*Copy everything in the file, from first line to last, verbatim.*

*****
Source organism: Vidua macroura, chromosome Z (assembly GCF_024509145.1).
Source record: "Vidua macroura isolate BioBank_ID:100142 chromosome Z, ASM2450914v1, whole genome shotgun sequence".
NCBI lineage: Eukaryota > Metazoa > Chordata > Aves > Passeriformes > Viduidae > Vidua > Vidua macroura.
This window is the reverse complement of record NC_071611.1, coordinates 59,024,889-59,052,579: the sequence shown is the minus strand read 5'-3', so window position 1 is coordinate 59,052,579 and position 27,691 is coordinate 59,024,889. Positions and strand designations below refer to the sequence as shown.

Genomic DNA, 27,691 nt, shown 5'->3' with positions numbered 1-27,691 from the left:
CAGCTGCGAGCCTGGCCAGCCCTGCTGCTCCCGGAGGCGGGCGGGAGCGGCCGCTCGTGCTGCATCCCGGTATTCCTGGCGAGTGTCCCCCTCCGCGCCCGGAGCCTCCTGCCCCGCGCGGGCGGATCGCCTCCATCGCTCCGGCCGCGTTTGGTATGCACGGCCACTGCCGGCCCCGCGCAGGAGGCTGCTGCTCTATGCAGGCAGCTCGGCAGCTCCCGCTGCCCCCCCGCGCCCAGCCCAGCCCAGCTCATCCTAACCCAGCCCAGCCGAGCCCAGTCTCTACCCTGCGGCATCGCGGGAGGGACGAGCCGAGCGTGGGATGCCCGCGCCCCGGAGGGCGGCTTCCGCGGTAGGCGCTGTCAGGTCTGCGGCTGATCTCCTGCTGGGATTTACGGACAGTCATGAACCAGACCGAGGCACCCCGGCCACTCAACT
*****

Source organism: Vidua macroura, chromosome Z (assembly GCF_024509145.1).
Source record: "Vidua macroura isolate BioBank_ID:100142 chromosome Z, ASM2450914v1, whole genome shotgun sequence".
NCBI lineage: Eukaryota > Metazoa > Chordata > Aves > Passeriformes > Viduidae > Vidua > Vidua macroura.
This window is the reverse complement of record NC_071611.1, coordinates 59,024,889-59,052,579: the sequence shown is the minus strand read 5'-3', so window position 1 is coordinate 59,052,579 and position 27,691 is coordinate 59,024,889. Positions and strand designations below refer to the sequence as shown.

Genomic DNA, 27,691 nt, shown 5'->3' with positions numbered 1-27,691 from the left:
CAGCTGCGAGCCTGGCCAGCCCTGCTGCTCCCGGAGGCGGGCGGGAGCGGCCGCTCGTGCTGCATCCCGGTATTCCTGGCGAGTGTCCCCCTCCGCGCCCGGAGCCTCCTGCCCCGCGCGGGCGGATCGCCTCCATCGCTCCGGCCGCGTTTGGTATGCACGGCCACTGCCGGCCCCGCGCAGGAGGCTGCTGCTCTATGCAGGCAGCTCGGCAGCTCCCGCTGCCCCCCCGCGCCCAGCCCAGCCCAGCTCATCCTAACCCAGCCCAGCCGAGCCCAGTCTCTACCCTGCGGCATCGCGGGAGGGACGAGCCGAGCGTGGGATGCCCGCGCCCCGGAGGGCGGCTTCCGCGGTAGGCGCTGTCAGGTCTGCGGCTGATCTCCTGCTGGGATTTACGGACAGTCATGAACCAGACCGAGGCACCCCGGCCACTCAACT